Argentina’s controversial foreign policy

The Global Americans – A month after its inauguration, Alberto Fernández’s government in Argentina has received some backlash for its standing on foreign relations issues. Although the administration’s greatest concern is currently set on fixing the country’s economy, foreign relations are proving to be much more challenging than originally thought. The administration seems to be pulled from two different sides, complicating the government’s official standing when responding to world events: on one side is the political affinities of the members of Fernández’s Peronist party, and on the other, is the desire to appear like a moderate government and the need to maintain a good relationship with the United States—seen as essential to address the country’s debt.

Confronted with pressure from both sides, the Argentine Foreign Ministry, headed by Felipe Solá, has sometimes chosen to adopt a more moderate position, as in the case of the U.S.-Iran conflict. However, Solá has also recently made foreign policy decisions that have ignited many controversies, and appear to be guided more by ideology than moderation.

One of the controversial events occurred when Argentina—along with Mexico—refused to sign the Lima Group’s statement condemning “the use of force by the dictatorial regime of Nicolás Maduro to prevent the deputies of the National Assembly from freely accessing the session.” Instead, the Foreign Ministry redundantly condemned the acts that resulted in a “new obstacle to the full functioning of the rule of law.” Yet, this tepid stance was criticized by Venezuelan President Nicolás Maduro’s regime, with Speaker of the Constituent Assembly Diosdado Cabello saying that “we do not need Argentina or its foreign minister. They will see on which side they’ll stand, if on the side of the people or the dragged.”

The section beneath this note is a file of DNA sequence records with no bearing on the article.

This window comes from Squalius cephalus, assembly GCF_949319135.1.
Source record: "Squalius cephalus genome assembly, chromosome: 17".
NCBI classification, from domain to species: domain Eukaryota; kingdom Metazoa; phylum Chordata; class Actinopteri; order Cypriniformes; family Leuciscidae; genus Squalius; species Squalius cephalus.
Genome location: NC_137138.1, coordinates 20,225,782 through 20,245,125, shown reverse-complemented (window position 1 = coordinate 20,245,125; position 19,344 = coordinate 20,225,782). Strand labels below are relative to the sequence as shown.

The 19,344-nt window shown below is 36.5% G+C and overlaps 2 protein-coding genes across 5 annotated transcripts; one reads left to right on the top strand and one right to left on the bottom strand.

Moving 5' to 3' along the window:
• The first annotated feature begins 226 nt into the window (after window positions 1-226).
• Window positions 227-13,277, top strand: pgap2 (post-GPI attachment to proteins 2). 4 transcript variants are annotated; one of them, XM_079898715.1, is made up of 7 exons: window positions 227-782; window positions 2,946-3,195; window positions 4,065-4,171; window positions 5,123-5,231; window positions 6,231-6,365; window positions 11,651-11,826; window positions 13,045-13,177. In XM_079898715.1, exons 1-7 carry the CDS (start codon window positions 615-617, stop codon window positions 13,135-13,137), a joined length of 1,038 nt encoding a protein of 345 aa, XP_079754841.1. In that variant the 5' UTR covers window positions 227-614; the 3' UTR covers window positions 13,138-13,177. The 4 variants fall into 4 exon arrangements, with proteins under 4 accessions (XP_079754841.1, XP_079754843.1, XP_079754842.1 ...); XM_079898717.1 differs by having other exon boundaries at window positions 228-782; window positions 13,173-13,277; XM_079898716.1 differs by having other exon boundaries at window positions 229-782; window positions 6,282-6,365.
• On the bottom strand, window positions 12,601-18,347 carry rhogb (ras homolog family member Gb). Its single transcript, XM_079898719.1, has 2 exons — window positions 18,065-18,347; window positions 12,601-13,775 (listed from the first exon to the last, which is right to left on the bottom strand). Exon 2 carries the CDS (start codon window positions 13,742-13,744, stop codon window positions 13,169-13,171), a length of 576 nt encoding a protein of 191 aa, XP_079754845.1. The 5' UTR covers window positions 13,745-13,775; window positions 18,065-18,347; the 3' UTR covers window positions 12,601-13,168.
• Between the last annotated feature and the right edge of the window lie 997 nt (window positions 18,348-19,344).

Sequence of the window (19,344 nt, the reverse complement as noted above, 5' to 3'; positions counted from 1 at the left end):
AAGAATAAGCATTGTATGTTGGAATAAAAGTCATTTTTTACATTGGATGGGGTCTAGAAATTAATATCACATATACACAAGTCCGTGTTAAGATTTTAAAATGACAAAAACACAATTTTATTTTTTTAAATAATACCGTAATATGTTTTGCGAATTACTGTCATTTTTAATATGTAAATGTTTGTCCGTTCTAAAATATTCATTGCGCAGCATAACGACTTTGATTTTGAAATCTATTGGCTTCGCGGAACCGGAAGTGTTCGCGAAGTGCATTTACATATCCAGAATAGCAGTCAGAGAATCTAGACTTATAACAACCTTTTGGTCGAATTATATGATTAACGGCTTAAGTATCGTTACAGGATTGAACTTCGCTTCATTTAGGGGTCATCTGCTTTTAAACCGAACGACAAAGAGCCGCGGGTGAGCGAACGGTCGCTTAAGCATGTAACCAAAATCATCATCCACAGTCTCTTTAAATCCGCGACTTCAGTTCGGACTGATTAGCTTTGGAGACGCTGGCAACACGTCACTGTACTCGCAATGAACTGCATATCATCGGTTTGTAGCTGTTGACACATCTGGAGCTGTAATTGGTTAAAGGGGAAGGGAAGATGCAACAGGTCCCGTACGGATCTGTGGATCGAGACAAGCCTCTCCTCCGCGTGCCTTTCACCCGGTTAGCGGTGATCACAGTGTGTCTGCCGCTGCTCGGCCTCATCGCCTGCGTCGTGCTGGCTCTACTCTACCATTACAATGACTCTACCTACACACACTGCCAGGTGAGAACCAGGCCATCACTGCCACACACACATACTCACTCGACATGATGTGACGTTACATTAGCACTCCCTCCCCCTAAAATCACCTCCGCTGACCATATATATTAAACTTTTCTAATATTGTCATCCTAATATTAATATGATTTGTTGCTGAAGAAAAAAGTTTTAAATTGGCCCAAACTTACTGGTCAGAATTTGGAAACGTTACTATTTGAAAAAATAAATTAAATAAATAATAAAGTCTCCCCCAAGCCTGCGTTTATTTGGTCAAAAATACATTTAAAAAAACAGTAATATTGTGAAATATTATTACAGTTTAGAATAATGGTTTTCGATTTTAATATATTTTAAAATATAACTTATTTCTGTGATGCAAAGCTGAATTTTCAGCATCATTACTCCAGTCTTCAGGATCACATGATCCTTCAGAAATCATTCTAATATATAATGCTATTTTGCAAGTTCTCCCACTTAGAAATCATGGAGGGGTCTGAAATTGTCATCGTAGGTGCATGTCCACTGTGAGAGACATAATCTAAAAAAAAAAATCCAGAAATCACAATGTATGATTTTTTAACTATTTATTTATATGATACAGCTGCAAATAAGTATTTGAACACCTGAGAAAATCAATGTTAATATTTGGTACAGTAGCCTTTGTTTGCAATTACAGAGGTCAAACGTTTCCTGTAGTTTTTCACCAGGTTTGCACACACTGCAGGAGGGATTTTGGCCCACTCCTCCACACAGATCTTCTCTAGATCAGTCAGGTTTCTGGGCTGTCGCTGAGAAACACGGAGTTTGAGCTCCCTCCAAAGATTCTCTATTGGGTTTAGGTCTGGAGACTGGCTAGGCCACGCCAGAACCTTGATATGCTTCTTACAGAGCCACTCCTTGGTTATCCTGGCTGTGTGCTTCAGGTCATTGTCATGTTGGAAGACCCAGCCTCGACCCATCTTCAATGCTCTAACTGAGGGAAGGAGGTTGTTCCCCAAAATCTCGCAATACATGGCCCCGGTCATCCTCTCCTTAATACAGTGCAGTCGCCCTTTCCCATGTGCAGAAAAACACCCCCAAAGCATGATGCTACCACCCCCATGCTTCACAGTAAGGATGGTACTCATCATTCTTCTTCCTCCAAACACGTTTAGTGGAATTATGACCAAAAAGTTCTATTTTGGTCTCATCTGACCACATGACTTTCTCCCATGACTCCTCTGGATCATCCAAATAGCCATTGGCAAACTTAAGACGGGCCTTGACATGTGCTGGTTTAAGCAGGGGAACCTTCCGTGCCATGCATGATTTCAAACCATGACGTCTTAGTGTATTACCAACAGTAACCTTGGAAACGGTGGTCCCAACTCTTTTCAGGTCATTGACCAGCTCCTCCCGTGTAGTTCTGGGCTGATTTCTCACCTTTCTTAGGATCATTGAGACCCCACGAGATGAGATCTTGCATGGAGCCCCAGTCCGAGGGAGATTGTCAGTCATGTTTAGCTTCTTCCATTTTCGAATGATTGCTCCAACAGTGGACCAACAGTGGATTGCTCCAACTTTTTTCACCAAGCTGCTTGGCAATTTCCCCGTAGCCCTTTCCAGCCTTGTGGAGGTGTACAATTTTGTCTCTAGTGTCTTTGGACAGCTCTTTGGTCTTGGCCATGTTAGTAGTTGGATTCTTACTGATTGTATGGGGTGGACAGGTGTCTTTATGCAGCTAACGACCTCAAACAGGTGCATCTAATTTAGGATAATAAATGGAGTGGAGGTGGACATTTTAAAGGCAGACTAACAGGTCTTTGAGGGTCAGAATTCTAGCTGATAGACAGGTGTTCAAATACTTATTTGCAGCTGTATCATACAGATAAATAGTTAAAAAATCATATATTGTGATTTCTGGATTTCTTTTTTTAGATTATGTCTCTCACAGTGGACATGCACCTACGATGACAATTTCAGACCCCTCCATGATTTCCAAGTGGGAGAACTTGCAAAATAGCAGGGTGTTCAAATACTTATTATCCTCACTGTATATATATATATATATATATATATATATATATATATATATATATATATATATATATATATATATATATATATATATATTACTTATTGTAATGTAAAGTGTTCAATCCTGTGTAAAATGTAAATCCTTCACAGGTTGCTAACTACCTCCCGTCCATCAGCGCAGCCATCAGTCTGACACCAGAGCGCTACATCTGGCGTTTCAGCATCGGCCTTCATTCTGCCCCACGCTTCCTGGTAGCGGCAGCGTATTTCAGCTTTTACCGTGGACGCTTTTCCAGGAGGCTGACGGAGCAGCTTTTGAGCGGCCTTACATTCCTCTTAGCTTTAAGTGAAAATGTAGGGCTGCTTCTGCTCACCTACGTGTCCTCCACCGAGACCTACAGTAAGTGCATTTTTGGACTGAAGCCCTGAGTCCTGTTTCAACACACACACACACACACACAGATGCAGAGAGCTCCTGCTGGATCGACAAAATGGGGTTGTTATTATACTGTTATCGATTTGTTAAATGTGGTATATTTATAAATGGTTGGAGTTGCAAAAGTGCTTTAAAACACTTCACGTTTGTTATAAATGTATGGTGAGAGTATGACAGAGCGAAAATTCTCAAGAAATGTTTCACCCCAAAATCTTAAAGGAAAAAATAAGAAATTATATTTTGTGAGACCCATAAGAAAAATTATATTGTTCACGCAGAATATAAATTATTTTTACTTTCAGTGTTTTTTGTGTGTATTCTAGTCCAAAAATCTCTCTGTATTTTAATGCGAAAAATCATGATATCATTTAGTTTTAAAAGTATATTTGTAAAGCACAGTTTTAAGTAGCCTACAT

Days later the government made the decision to stop recognizing Elisa Trotta Gamus, Venezuelan opposition leader Juan Guaidó’s ambassador in Argentina. Prior to the announcement, Gamus had thanked Solá for Argentina’s statement on Venezuela: “We thank Chancellor [Felipe Solá] for his concern over the events that unfolded today in Venezuela. Our fight is to bring back democracy through free presidential elections, to put an end to the unprecedented humanitarian crisis.”

According to Infobae, the Foreign Ministry made the decision because Ambassador Gamus did not have a “diplomatic passport” and because her mission “did not comply with the Vienna Convention.” But Argentina is practically alone in this decision, as many other countries in the region recognize Guaidó’s ambassadors, like Orlando Viera Blanco in Canada, Carlos Vecchio in the U.S., and Guarequena Gutiérrez in Chile.

On another note, while Solá was in Mexico for the Community of Latin American and Caribbean States (CELAC) meeting on January 8, he met with Ecuadorian politician María Fernanda Espinosa, Argentina’s expected pick for the Secretary-General position at the Organization of American States (OAS). Espinosa is running against incumbent Secretary-General Luis Almagro, who is backed by the United States, Canada, Chile, Uruguay, among others.

Argentina’s support of Espinosa is controversial because she is referred to as “ALBA’s candidate”—referring to the Bolivian Alliance for the Peoples of Our America, founded by Cuba and Venezuela in 2004—for her ideological affinities; she has previously referred to Che Guevara, Fidel Castro and Hugo Chávez as “exemplary” leaders that tried to drive Latin America “to safe harbor.” The former Ecuadorian Minister of Defense and former President of the United Nations General Assembly, who will not be supported by her own country in her bid to replace Almagro, is also criticized for acts of corruption. Espinosa allegedly sought to eliminate parts of the investigation into the murder of Military General Jorge Gabela, who had denounced the irregular purchase of helicopters by the government of Rafael Correa; and allegedly granted identity cards to Iranian citizens with links to terrorist organizations.

These actions have awakened controversy in an area where Argentina has little room to work with. Limited by an internal economic crisis and integrated in a region with scarce strong ideological allies like the ones Argentina could count on back in 2003 when Fernández was Chief of Staff—the Puebla Group does not have a current president beyond Fernández—foreign policy decisions based more on ideological affinity than on greater pragmatism could have significant consequences for Argentina. In terms of principles, although “non-intervention” can be defended as a noble axiom in international relations; many situations, like recognizing one ambassador over another or supporting one candidacy instead of another, require defined positions, which will be all the more controversial when it comes to non-democratic countries, as has started to occur.

By Alejandro Di Franco